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Quote: Life Is Not A 60-Yard Dash. It's A Marathon And Staying The Course Is The Secret To It All.
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New York, New York United States
Interview Description:

Biography |

Interview Date: 10/14/2004

Hubert Eugene Jones, better known as “Hubie,” shaped and defined the civic and social landscape of Boston for more than forty-five years. He played a leadership role in the formation, building and rebuilding of at least thirty community organizations within Boston’s Black community and across all neighborhoods in the city.

Born in the Bronx neighborhood of New York City on December 13, 1933, Jones came to Boston in 1955 after graduating from the City College of New York. Growing up in the South Bronx, he was inspired by his mother Dorcas, who earned her high school diploma, a B.A. degree and a master’s degree after raising him and his siblings. His father, Hilma, a Pullman Porter, was also an inspiration as he worked along side A. Philip Randolph in organizing the Brotherhood of Sleeping Car Porters. Randolph even gave the eulogy at his father’s funeral. At CCNY, Jones was inspired by the famed psychologist Dr. Kenneth Clark, whose psychological studies with Black and White children helped bring about the 1954 Supreme Court decision, Brown v. Board of Education.

After receiving a master’s in social work from Boston University, Jones moved through a series of positions in Boston social work agencies. Starting at Boston Children’s Services in 1957, he left for Judge Baker Guidance Center in 1961, and in 1965, he became the director of the Roxbury Multiservice Center, where he remained until 1971. Under Jones, RMC became a national model for neighborhood-based social services for low-income city residents.

While serving as RMC’s director in 1967, Jones noticed a pattern of children who were not going to school in Boston. He led a formal investigation and published a scathing indictment of the Boston Public Schools for systematically excluding 10,000 children because they were physically or mentally disabled, had behavioral problems, did not speak English or were pregnant. The task force report, The Way We Go to School: The Exclusion of Children in Boston, led to the groundbreaking enactments of two landmark laws in Massachusetts, the Special Education Law and the Bilingual Education Law, to protect the rights of and give appropriate education services and instruction to special needs children. The task force, chaired by Jones, became known as the Massachusetts Advocacy Center, now the Massachusetts Advocates for Children.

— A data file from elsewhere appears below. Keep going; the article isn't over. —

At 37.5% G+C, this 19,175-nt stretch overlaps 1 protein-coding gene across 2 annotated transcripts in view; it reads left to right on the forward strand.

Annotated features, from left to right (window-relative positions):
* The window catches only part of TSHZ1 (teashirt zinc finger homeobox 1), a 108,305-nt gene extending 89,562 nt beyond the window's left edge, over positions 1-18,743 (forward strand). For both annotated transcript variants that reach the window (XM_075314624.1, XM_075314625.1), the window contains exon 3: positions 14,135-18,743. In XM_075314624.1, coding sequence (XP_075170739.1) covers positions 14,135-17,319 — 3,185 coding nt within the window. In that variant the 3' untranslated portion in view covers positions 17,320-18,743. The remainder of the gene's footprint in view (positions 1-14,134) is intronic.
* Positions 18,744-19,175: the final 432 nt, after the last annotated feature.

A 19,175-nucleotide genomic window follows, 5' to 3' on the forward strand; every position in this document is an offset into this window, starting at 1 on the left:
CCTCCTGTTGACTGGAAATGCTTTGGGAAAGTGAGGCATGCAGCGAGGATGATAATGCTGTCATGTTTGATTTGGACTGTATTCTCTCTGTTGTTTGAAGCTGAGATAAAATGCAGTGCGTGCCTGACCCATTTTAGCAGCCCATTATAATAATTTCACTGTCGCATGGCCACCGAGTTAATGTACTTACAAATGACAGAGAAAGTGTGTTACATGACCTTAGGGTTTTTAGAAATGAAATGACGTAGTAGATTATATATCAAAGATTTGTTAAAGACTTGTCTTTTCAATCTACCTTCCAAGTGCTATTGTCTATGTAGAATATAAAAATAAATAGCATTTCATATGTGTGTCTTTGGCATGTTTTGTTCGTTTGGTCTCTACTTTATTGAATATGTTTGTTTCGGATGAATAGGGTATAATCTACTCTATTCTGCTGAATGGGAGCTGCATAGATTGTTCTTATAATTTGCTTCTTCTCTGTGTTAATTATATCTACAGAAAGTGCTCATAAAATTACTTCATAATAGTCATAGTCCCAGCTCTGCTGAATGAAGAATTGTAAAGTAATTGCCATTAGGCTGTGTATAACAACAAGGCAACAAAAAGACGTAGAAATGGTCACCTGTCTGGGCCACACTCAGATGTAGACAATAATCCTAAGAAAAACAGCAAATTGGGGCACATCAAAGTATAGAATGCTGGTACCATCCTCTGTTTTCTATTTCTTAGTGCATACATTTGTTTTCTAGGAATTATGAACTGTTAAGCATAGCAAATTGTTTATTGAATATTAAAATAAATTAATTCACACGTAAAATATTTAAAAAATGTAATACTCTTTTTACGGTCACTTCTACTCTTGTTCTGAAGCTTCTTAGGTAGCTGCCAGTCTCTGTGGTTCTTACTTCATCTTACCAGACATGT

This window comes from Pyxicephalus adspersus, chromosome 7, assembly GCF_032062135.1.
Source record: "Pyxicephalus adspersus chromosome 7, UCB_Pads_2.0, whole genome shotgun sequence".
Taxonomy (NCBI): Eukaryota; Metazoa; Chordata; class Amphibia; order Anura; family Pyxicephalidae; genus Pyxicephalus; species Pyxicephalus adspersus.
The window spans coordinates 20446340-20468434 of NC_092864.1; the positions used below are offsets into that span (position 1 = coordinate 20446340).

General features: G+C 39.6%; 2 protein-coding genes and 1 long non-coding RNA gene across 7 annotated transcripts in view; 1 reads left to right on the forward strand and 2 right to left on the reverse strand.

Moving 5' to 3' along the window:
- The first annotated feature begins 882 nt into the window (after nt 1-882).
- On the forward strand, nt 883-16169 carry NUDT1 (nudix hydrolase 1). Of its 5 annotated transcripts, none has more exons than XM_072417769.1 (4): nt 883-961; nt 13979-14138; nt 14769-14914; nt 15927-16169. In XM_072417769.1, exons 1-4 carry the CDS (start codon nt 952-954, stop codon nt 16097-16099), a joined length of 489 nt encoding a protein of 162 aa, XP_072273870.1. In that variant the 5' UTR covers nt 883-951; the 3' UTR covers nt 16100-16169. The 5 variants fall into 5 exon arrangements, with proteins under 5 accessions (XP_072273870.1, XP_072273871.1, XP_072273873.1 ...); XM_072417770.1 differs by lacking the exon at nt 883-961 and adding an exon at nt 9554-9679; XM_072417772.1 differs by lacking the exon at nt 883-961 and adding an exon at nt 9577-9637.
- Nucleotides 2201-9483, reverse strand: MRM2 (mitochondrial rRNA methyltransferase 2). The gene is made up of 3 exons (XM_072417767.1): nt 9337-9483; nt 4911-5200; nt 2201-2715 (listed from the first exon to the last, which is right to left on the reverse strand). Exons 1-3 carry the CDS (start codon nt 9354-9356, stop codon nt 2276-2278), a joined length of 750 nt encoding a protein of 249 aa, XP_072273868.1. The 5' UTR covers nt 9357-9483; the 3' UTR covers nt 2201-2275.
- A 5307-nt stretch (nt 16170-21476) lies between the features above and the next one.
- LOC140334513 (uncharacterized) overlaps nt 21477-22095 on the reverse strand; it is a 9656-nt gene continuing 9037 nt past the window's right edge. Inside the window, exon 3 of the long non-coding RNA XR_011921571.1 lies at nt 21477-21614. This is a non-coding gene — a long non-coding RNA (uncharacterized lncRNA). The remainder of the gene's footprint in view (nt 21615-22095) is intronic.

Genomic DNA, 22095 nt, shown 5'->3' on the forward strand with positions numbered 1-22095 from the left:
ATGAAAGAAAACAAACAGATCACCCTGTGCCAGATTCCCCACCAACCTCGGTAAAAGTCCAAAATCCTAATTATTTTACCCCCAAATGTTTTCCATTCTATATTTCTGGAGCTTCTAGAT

Jones spent the 1971-1972 year as the Whitney M. Young, Jr. Community Fellow at MIT, and from 1972 until 1977 he was an associate professor in the department of urban studies and planning at MIT. He then became the first African American appointed to a deanship at Boston University, serving as the dean of the School of Social Work from 1977 to 1993.
Between 1995 and 2002, Jones served as special assistant to the chancellor for urban affairs at the University of Massachusetts, Boston. In 2002, he founded the Boston Children’s Chorus, consisting of eighty young people from diverse ethnic and socio-economical backgrounds.

Jones has been honored numerous times for his dedication to children’s advocacy, and friends and colleagues have established The Hubie Fund, to benefit ongoing social concerns in Boston.

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